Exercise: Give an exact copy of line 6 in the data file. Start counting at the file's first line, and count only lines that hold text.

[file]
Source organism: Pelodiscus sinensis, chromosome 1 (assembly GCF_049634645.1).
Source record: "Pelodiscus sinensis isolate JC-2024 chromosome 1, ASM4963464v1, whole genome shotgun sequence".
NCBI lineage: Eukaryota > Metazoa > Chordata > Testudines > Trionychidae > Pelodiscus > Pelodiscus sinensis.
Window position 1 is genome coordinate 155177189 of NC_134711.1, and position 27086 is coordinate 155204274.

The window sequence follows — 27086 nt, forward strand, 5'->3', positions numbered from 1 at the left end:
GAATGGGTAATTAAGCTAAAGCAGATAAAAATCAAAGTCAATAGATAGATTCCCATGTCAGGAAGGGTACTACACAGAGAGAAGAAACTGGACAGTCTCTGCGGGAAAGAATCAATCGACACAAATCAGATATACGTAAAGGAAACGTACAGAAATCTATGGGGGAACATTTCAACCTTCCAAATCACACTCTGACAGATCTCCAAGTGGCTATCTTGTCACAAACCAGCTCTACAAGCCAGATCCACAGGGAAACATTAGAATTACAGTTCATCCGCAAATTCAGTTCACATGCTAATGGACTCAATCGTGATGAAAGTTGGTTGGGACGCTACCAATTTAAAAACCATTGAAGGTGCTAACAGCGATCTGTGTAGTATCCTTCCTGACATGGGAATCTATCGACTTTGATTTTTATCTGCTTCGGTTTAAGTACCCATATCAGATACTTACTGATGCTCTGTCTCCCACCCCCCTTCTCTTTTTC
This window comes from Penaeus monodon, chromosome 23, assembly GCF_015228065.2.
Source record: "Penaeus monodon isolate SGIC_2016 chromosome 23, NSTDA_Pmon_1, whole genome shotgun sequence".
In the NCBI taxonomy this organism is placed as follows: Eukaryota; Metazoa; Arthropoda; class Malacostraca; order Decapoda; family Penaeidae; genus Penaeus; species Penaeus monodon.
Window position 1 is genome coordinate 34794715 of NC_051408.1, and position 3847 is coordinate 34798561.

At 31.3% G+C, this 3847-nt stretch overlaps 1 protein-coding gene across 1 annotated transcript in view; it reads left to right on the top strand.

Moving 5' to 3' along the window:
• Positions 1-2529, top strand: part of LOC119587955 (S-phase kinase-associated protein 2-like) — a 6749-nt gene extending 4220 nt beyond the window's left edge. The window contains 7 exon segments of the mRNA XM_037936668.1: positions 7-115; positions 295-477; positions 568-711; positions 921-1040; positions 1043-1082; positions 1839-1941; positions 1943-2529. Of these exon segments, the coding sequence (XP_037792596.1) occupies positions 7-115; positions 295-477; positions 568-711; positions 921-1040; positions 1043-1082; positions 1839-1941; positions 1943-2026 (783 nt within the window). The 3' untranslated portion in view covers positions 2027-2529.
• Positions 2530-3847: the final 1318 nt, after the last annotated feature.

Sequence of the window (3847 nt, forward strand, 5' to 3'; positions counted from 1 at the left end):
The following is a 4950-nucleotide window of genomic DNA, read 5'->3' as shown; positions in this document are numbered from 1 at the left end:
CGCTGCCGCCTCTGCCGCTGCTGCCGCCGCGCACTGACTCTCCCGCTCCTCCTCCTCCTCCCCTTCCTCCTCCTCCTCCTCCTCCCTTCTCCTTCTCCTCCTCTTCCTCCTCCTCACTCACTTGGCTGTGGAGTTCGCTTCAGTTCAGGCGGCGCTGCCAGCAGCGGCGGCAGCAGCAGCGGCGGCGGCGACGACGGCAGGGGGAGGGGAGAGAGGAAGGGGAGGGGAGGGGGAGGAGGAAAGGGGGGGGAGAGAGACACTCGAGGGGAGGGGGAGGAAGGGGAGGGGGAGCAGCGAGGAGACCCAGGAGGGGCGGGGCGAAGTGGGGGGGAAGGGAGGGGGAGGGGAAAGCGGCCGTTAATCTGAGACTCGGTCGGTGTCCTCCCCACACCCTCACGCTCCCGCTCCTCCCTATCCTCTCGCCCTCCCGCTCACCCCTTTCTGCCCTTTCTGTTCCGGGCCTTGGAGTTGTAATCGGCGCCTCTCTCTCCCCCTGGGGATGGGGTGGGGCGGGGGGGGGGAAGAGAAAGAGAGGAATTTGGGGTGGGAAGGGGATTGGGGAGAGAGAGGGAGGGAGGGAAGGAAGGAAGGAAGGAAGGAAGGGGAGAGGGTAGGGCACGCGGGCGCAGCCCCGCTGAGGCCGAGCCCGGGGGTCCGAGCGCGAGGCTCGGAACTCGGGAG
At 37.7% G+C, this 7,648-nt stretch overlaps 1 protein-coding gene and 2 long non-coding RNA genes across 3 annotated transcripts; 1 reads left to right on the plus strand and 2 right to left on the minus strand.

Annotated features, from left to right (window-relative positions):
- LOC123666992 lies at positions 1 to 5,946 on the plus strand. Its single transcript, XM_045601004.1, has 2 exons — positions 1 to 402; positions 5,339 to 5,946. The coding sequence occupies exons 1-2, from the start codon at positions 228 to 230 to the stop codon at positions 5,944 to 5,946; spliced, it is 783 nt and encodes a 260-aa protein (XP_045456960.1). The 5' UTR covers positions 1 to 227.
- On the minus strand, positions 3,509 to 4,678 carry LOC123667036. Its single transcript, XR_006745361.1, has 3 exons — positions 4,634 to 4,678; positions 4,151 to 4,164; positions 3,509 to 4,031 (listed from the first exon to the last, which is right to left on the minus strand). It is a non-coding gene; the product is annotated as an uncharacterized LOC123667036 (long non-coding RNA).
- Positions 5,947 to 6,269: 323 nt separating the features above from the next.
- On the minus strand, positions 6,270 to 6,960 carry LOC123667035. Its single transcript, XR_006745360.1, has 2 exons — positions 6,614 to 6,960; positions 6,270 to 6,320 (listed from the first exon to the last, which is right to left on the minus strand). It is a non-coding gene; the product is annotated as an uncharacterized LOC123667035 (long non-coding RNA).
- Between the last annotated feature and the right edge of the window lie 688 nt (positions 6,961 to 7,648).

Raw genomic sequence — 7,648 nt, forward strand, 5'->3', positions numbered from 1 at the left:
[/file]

GAATGGGTAATTAAGCTAAAGCAGATAAAAATCAAAGTCAATAGATAGATTCCCATGTCAGGAAGGGTACTACACAGAGAGAAGAAACTGGACAGTCTCTGCGGGAAAGAATCAATCGACACAAATCAGATATACGTAAAGGAAACGTACAGAAATCTATGGGGGAACATTTCAACCTTCCAAATCACACTCTGACAGATCTCCAAGTGGCTATCTTGTCACAAACCAGCTCTACAAGCCAGATCCACAGGGAAACATTAGAATTACAGTTCATCCGCAAATTCAGTTCACATGCTAATGGACTCAATCGTGATGAAAGTTGGTTGGGACGCTACCAATTTAAAAACCATTGAAGGTGCTAACAGCGATCTGTGTAGTATCCTTCCTGACATGGGAATCTATCGACTTTGATTTTTATCTGCTTCGGTTTAAGTACCCATATCAGATACTTACTGATGCTCTGTCTCCCACCCCCCTTCTCTTTTTC